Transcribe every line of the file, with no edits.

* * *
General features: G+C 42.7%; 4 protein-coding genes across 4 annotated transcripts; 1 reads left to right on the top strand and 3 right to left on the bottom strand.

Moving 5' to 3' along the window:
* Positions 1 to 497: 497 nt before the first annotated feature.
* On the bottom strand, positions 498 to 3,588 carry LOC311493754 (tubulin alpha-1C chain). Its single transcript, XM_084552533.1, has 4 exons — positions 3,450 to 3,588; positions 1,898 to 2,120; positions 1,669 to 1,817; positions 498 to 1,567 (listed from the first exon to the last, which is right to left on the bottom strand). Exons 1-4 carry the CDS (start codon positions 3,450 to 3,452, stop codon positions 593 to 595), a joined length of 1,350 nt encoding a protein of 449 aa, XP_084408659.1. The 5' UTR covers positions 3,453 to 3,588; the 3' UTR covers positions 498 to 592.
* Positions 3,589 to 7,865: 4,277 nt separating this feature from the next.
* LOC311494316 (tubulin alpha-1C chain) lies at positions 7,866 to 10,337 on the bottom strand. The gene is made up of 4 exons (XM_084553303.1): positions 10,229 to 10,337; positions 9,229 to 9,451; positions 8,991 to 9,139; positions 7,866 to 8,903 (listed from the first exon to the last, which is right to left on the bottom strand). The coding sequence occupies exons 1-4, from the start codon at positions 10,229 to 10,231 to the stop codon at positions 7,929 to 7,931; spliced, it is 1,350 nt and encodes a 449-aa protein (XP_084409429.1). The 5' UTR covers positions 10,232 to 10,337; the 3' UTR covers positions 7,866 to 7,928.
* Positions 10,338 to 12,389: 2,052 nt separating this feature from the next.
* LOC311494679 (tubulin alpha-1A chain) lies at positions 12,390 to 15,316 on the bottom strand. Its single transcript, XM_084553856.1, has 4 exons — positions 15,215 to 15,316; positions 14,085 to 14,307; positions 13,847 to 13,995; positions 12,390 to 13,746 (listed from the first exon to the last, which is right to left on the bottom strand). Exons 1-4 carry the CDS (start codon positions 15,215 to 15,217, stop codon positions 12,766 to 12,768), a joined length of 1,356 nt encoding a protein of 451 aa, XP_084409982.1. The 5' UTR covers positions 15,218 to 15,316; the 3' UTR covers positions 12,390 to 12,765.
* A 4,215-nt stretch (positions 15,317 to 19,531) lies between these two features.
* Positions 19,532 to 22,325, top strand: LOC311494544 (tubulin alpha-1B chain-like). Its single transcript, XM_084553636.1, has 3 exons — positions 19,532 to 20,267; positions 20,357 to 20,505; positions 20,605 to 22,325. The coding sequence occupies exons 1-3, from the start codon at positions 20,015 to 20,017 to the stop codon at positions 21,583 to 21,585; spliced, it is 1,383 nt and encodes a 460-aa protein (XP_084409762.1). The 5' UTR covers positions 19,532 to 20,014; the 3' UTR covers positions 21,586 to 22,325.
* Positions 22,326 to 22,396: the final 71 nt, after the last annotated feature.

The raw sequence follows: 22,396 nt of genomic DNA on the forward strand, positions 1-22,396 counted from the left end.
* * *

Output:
General features: G+C 42.7%; 4 protein-coding genes across 4 annotated transcripts; 1 reads left to right on the top strand and 3 right to left on the bottom strand.

Moving 5' to 3' along the window:
* Positions 1 to 497: 497 nt before the first annotated feature.
* On the bottom strand, positions 498 to 3,588 carry LOC311493754 (tubulin alpha-1C chain). Its single transcript, XM_084552533.1, has 4 exons — positions 3,450 to 3,588; positions 1,898 to 2,120; positions 1,669 to 1,817; positions 498 to 1,567 (listed from the first exon to the last, which is right to left on the bottom strand). Exons 1-4 carry the CDS (start codon positions 3,450 to 3,452, stop codon positions 593 to 595), a joined length of 1,350 nt encoding a protein of 449 aa, XP_084408659.1. The 5' UTR covers positions 3,453 to 3,588; the 3' UTR covers positions 498 to 592.
* Positions 3,589 to 7,865: 4,277 nt separating this feature from the next.
* LOC311494316 (tubulin alpha-1C chain) lies at positions 7,866 to 10,337 on the bottom strand. The gene is made up of 4 exons (XM_084553303.1): positions 10,229 to 10,337; positions 9,229 to 9,451; positions 8,991 to 9,139; positions 7,866 to 8,903 (listed from the first exon to the last, which is right to left on the bottom strand). The coding sequence occupies exons 1-4, from the start codon at positions 10,229 to 10,231 to the stop codon at positions 7,929 to 7,931; spliced, it is 1,350 nt and encodes a 449-aa protein (XP_084409429.1). The 5' UTR covers positions 10,232 to 10,337; the 3' UTR covers positions 7,866 to 7,928.
* Positions 10,338 to 12,389: 2,052 nt separating this feature from the next.
* LOC311494679 (tubulin alpha-1A chain) lies at positions 12,390 to 15,316 on the bottom strand. Its single transcript, XM_084553856.1, has 4 exons — positions 15,215 to 15,316; positions 14,085 to 14,307; positions 13,847 to 13,995; positions 12,390 to 13,746 (listed from the first exon to the last, which is right to left on the bottom strand). Exons 1-4 carry the CDS (start codon positions 15,215 to 15,217, stop codon positions 12,766 to 12,768), a joined length of 1,356 nt encoding a protein of 451 aa, XP_084409982.1. The 5' UTR covers positions 15,218 to 15,316; the 3' UTR covers positions 12,390 to 12,765.
* A 4,215-nt stretch (positions 15,317 to 19,531) lies between these two features.
* Positions 19,532 to 22,325, top strand: LOC311494544 (tubulin alpha-1B chain-like). Its single transcript, XM_084553636.1, has 3 exons — positions 19,532 to 20,267; positions 20,357 to 20,505; positions 20,605 to 22,325. The coding sequence occupies exons 1-3, from the start codon at positions 20,015 to 20,017 to the stop codon at positions 21,583 to 21,585; spliced, it is 1,383 nt and encodes a 460-aa protein (XP_084409762.1). The 5' UTR covers positions 19,532 to 20,014; the 3' UTR covers positions 21,586 to 22,325.
* Positions 22,326 to 22,396: the final 71 nt, after the last annotated feature.

The raw sequence follows: 22,396 nt of genomic DNA on the forward strand, positions 1-22,396 counted from the left end.